Welcome or Register

Design Your Landscaping to Protect from Disasters

How to Design Your Landscaping to Protect Against Wildfires and Other Disasters

 

Gorgeous and well-cared-for landscaping can boost your home’s value by up to 28%, punch up curb appeal, and reduce energy bills.

But landscaping also is Nature’s security system that helps protect your home from fire, wind, and flooding. The keys are:

 

  • Choosing the right plants
  •  
  • Locating plants where they can do the most good
  •  
  • Keeping plants healthy with proper maintenance
  •  

Defense Against Fire

If you live where wildfires are a possibility, you should set up “fire defense zones” that make it easier for firefighters to put out blazes. 

Zone 1: This is the area within 30 feet of your house that gives firefighters room to fight a blaze. Put hardscaping — flagstone, gravel, pavers — in the first 4 feet out from your house. Then, plant low growing and less dense foundation shrubs, like azaleas. Keep trees away from your house.

During a wildfire, if this 30-foot zone has burning shrubs and trees, firefighters may decide it’s not safe to stop, and just move on.

Zone 2: This area extends a total of 100 feet from your home, more if your property is sloped. In this zone, trees and shrubs should be thinned out and opened up by removing branches close to the ground. Zone 2 is a good place to install wide paths, which act as firebreaks.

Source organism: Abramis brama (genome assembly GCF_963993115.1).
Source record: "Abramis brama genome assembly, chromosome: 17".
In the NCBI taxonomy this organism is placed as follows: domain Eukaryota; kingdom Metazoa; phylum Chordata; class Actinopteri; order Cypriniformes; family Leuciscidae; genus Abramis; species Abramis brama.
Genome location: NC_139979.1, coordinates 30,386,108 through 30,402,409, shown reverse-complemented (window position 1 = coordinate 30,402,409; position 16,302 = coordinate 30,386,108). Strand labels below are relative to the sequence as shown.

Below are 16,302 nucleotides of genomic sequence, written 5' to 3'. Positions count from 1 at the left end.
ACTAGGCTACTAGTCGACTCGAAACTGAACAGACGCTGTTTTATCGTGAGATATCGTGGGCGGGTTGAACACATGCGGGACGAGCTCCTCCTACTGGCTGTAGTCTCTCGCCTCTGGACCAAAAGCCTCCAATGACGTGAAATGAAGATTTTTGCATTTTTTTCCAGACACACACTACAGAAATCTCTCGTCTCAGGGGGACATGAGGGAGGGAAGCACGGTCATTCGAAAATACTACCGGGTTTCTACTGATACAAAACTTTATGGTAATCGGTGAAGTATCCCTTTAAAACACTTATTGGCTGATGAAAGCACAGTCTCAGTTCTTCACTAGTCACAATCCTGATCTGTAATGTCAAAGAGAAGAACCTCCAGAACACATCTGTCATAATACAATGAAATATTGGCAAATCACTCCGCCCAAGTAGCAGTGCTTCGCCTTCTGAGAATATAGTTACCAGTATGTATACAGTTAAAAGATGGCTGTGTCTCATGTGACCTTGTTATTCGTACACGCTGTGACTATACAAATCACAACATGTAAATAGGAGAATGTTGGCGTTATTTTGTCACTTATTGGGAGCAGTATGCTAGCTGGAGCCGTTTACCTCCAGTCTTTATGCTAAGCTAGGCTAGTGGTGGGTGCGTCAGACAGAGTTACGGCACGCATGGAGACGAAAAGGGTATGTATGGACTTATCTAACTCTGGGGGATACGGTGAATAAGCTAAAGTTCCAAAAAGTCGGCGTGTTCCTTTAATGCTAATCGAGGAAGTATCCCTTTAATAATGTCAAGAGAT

Maintenance Against Fire

Pruning

Image: Daily Acts

A manicured lawn and well-maintained yard deprive flames of fuel.

  • Keep grass short and irrigated.
  • Clean up leaves, branches, and dead plants, which burn quickly.
  • Prune dead tree branches.

Fire-Resistant Plants

No landscaping is fireproof. But some plants, grasses, and mulches fan the flames, while others are slower to burn, giving you more time to save your home.

  • Avoid plants with stems that contain wax, terpenes, or oils, which are super flammable. Green fire fodder includes junipers, hollies, eucalyptus, and pines.
  • If you use bark mulch, which is highly flammable, keep it moist. Less flammable mulches are gravel, decorative rock, or bark-and-rock combinations.
  • Fire-resistant foundation plantings are azaleas, boxwoods, hydrangeas, and burning bushes (ironic, right?). Succulents, like sedum, have high water content and are less flammable.

Sedum

Image: Janice M LeCocq



Defense Against Wind Storms